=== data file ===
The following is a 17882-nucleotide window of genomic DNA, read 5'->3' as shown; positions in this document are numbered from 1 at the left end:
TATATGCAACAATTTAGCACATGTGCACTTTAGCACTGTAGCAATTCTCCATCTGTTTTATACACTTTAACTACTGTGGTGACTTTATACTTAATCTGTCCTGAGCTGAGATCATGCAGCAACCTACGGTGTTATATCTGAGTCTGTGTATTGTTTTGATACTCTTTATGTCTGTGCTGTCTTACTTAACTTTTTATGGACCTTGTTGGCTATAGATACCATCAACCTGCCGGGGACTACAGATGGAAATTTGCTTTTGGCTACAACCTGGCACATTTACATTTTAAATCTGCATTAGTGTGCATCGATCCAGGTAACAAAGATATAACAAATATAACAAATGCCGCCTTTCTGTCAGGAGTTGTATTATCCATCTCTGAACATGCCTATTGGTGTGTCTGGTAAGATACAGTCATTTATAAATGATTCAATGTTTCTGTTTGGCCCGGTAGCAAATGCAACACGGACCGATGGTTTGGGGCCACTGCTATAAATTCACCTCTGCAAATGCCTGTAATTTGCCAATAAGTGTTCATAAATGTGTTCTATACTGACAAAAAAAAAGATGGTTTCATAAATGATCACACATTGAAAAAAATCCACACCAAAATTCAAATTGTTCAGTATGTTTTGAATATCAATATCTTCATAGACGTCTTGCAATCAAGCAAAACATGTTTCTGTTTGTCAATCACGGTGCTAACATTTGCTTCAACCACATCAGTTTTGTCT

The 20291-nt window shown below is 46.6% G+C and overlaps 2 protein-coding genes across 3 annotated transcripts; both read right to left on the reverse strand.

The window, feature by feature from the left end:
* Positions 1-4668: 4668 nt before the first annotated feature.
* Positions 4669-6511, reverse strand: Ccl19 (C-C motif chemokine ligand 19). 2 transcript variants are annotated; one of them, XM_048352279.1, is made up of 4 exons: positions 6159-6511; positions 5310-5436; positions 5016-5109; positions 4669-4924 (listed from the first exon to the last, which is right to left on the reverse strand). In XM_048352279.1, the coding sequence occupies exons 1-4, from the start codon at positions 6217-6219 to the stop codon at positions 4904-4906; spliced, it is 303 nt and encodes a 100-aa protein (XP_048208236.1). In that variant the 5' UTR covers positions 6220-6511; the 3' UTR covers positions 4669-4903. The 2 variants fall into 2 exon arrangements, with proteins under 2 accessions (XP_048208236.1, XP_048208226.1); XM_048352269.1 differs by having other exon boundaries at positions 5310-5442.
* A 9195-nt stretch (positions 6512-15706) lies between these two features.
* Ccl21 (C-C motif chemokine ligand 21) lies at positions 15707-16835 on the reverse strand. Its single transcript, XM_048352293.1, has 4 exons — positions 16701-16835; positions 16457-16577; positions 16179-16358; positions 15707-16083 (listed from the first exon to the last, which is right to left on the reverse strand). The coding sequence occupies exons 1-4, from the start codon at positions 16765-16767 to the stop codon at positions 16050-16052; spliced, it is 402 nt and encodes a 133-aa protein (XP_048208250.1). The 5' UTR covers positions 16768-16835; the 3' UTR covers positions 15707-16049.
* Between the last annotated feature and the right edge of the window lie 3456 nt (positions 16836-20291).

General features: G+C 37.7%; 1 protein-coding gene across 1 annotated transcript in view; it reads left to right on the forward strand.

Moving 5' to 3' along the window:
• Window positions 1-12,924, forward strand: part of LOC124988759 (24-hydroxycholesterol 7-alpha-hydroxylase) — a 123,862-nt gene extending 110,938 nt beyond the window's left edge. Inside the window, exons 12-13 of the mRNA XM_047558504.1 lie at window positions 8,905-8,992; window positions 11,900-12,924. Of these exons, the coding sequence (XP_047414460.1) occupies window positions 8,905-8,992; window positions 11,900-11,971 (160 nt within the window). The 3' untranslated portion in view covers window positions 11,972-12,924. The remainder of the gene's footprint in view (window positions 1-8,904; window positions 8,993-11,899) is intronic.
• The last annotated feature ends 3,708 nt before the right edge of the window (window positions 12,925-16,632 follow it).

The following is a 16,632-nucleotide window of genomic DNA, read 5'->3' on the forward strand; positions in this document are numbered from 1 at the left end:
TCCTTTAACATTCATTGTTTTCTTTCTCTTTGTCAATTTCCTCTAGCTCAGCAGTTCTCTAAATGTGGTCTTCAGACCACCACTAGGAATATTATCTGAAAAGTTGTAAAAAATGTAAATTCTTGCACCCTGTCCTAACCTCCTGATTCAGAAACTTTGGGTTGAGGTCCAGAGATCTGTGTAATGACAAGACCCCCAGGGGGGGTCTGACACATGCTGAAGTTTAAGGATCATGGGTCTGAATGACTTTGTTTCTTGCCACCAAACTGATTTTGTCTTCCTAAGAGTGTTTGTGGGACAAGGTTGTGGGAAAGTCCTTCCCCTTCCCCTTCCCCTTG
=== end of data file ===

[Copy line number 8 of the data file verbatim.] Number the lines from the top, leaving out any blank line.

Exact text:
* Ccl21 (C-C motif chemokine ligand 21) lies at positions 15707-16835 on the reverse strand. Its single transcript, XM_048352293.1, has 4 exons — positions 16701-16835; positions 16457-16577; positions 16179-16358; positions 15707-16083 (listed from the first exon to the last, which is right to left on the reverse strand). The coding sequence occupies exons 1-4, from the start codon at positions 16765-16767 to the stop codon at positions 16050-16052; spliced, it is 402 nt and encodes a 133-aa protein (XP_048208250.1). The 5' UTR covers positions 16768-16835; the 3' UTR covers positions 15707-16049.